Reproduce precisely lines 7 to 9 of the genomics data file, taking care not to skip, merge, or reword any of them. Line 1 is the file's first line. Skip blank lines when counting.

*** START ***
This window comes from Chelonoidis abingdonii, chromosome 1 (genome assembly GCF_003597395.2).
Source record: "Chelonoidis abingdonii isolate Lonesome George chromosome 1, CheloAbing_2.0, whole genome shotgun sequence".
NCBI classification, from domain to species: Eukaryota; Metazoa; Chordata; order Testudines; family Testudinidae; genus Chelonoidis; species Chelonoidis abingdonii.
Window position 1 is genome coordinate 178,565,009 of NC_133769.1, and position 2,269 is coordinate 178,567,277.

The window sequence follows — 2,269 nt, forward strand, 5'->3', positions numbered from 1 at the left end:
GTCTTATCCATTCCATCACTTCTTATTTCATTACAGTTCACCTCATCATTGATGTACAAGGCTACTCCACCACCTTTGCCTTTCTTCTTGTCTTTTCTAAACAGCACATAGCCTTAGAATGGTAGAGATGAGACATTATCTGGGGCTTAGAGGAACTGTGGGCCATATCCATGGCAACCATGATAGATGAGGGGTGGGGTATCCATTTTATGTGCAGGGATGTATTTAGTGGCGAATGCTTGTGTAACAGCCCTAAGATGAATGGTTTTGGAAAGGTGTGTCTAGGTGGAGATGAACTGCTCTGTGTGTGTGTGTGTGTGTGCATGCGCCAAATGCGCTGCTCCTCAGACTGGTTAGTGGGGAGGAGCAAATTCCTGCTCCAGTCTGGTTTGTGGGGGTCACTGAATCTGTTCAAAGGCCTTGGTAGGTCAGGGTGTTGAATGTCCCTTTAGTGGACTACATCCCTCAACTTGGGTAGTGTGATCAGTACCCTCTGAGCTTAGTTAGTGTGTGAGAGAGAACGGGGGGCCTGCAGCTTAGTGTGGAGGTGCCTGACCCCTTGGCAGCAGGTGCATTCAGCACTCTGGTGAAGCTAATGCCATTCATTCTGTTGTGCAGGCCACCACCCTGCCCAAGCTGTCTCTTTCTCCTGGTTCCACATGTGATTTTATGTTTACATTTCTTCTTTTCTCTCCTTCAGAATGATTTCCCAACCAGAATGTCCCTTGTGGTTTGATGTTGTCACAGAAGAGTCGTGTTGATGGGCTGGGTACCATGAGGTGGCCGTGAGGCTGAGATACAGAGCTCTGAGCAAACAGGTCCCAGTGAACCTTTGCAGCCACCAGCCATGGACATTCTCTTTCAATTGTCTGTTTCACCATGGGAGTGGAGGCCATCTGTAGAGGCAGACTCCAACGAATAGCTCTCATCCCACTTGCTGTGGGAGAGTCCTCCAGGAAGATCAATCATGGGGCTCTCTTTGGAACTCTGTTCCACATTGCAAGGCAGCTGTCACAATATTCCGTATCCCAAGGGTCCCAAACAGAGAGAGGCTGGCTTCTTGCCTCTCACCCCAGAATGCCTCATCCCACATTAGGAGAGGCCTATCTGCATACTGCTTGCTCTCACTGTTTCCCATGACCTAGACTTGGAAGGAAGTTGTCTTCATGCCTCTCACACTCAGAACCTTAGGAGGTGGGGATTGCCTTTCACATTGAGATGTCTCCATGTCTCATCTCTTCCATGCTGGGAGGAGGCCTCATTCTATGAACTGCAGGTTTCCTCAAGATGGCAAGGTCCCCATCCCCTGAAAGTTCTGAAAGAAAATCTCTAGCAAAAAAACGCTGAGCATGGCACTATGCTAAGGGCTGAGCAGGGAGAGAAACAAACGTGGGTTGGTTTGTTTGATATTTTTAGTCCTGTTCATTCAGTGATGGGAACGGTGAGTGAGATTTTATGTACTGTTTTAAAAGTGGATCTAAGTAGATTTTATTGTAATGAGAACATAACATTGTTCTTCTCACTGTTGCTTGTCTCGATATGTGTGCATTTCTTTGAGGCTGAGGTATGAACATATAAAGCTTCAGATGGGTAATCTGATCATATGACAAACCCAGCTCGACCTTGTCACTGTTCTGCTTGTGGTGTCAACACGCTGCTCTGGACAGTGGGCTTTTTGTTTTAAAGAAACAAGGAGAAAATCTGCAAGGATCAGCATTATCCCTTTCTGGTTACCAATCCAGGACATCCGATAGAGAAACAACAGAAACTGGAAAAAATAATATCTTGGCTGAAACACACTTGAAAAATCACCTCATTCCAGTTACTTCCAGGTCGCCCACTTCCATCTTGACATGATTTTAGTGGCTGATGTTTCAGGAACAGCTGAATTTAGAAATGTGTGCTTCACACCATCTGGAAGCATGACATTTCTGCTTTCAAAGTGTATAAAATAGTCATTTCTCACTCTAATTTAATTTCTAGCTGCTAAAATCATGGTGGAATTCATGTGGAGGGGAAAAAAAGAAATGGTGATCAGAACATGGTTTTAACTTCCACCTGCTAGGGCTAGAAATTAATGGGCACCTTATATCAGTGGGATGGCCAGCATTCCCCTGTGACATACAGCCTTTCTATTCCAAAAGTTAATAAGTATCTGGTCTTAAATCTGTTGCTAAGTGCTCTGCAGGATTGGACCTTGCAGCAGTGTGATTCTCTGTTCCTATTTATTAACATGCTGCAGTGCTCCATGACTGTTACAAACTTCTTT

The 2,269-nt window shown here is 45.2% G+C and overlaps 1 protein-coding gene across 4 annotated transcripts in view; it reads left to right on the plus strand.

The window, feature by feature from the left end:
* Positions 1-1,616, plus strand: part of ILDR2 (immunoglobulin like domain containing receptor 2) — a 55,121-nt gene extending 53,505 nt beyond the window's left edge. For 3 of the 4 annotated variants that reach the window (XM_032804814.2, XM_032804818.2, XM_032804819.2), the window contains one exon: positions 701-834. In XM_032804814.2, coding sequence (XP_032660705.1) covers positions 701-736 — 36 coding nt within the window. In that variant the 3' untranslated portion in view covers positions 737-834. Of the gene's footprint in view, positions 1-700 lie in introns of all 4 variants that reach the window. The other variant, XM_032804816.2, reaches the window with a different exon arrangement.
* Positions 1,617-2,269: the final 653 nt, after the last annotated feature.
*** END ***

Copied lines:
The 2,269-nt window shown here is 45.2% G+C and overlaps 1 protein-coding gene across 4 annotated transcripts in view; it reads left to right on the plus strand.

The window, feature by feature from the left end:
* Positions 1-1,616, plus strand: part of ILDR2 (immunoglobulin like domain containing receptor 2) — a 55,121-nt gene extending 53,505 nt beyond the window's left edge. For 3 of the 4 annotated variants that reach the window (XM_032804814.2, XM_032804818.2, XM_032804819.2), the window contains one exon: positions 701-834. In XM_032804814.2, coding sequence (XP_032660705.1) covers positions 701-736 — 36 coding nt within the window. In that variant the 3' untranslated portion in view covers positions 737-834. Of the gene's footprint in view, positions 1-700 lie in introns of all 4 variants that reach the window. The other variant, XM_032804816.2, reaches the window with a different exon arrangement.